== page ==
Ellen Lane, communications coordinator at Putnam Northern Westchester BOCES, a regional education service agency based in Yorktown, N.Y., has been at her job for just a couple of years but has managed to change the mindset on her sprawling campus in an evolutionary, rather than revolutionary way.

“It’s a work in progress,” says Lane. While the administration gave her their verbal support when she first suggested that the organization begin using social media, the technical issues sometimes seemed insurmountable. “We incurred expenses to upgrade the firewall service we were using,” she said, “so that we could tweak permissions and give staff access to social media but still block some sites from student use. That was a battle I didn’t foresee.”

The second phase, she noted, was getting staff to buy in by educating them. Lane’s new assistant superintendent joined the organization this year with a set of goals that included supporting the use of social media by the BOCES staff and in the region’s classrooms. They’ve begun a series of workshops for school administrators on how to use LinkedIn effectively. When they’ve completed those, they hope to move on to Twitter.

“No teacher will be ordered to use online tools,” explained Lane. “But, if you like your job and if you enjoy being a team player, you might be excited about this.”

Model, but Don’t Force

Dobbs Ferry (N.Y.) School District Superintendent Lisa Brady leads by example, offering professional development to her teachers and administrators on safely using social media, writing her own blog, and encouraging “outside-the-box” thinking when it comes to communicating with parents. This leadership by example tends to have a trickle-down effect.

In the fall, she asked me to present at a Superintendent’s Conference Day event on several topics:

  • How teachers should privatize their personal Facebook pages;
  • How they can create Facebook “group” pages for their classes; and
  • How to use Twitter, Pinterest and Learnist.

The liveliest discussion took place when teachers learned how to privatize their personal Facebook pages, as many were shocked to learn that their pages were so public. You can’t expect everyone to know how to set their Facebook pages to “friends and family only,” but you can show them. Understanding is nine-tenths of the battle here.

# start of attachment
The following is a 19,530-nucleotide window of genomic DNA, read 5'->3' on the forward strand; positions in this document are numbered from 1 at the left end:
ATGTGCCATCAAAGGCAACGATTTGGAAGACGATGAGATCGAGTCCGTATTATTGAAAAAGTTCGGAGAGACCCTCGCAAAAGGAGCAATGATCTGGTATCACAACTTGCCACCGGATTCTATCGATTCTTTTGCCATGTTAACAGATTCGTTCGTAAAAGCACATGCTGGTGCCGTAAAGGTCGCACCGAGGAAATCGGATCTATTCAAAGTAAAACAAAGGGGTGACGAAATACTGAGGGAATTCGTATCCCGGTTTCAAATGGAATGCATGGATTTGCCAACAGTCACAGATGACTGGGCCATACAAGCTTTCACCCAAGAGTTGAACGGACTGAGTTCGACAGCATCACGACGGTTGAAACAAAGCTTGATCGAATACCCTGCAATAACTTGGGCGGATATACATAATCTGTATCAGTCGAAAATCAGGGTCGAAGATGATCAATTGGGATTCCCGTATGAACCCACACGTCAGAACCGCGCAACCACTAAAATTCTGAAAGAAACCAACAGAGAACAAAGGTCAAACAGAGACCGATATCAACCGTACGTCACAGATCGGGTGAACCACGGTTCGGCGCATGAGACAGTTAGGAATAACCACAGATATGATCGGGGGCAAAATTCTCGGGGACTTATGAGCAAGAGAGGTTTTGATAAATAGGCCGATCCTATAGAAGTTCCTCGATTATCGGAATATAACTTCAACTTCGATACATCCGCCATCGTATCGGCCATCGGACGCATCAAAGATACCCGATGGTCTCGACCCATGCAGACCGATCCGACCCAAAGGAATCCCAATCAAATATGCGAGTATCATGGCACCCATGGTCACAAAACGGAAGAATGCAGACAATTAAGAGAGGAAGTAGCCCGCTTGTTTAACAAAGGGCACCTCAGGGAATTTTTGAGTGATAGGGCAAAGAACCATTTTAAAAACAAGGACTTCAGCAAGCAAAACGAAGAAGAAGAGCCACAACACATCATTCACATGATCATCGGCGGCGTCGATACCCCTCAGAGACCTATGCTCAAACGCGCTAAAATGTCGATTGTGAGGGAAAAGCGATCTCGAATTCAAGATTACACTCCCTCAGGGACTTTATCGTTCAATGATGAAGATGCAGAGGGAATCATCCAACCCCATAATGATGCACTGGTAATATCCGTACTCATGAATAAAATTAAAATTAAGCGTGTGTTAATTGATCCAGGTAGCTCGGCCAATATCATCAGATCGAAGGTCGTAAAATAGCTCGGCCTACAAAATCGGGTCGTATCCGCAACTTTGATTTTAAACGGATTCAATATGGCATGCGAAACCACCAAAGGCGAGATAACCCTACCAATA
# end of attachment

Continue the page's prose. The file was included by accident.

In Ossining UFSD, teachers are asked to keep their online eChalk class pages updated, but they’re not forced to do so. Still, the district worked closely with the teachers’ association to come up with a plan that specifically provides teachers with time to update their class pages.

“Like anything else,” says Dr. Glassman, “many of our teachers go well beyond the time we’ve provided to communicate through their class pages. But, there are still a few who don’t. We’ll get there.”

‘Just Create the Culture’

Modeling the use of digital media is a good virus that tends to spread on its own.

John Falino, principal at Dobbs Ferry High School, believes that administrators won’t have to force teachers and others to jump on the digital media bandwagon. Falino, a frequent user of Twitter, says: “I’ll tweet and re-tweet great things on Twitter, and my teachers want to learn more. They’re curious and open-minded about using these tools. But, it also helps that I use them.”

Falino, who also blogs and maintains the high school Facebook page, added that almost all of his teachers maintain and update their own classroom pages, and all have Twitter accounts. Some classroom teachers have created class-only Twitter accounts, and at least one has started a Facebook group page for his global studies class.

“You don’t need to direct anybody to do this,” says Falino. “Just create the culture, and you will get buy-in from the staff.”


Evelyn McCormack is director of communications for Southern Westchester BOCES in Elmsford, N.Y. and a frequent contributor to NSPRA publications on the use of technology and the NSPRA: Social School Public Relations blog. She can be contacted at: